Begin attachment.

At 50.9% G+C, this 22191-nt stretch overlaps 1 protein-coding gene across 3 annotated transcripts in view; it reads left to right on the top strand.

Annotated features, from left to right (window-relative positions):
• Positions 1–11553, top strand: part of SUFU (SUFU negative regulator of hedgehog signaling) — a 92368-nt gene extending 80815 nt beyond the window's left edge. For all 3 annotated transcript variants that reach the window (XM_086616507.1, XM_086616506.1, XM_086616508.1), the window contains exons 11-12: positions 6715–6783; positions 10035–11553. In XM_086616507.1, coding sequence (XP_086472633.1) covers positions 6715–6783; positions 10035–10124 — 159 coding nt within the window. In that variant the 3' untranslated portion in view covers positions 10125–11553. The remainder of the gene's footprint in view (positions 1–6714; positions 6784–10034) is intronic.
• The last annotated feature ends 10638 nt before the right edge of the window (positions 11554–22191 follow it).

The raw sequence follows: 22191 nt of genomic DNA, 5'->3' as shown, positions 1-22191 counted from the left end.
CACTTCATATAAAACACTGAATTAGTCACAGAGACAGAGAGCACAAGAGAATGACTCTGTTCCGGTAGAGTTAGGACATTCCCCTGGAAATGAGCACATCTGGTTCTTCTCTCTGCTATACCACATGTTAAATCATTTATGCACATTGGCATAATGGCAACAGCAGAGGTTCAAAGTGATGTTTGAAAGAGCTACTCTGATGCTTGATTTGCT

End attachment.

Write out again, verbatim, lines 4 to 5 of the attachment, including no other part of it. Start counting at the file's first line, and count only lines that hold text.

• The last annotated feature ends 10638 nt before the right edge of the window (positions 11554–22191 follow it).

The raw sequence follows: 22191 nt of genomic DNA, 5'->3' as shown, positions 1-22191 counted from the left end.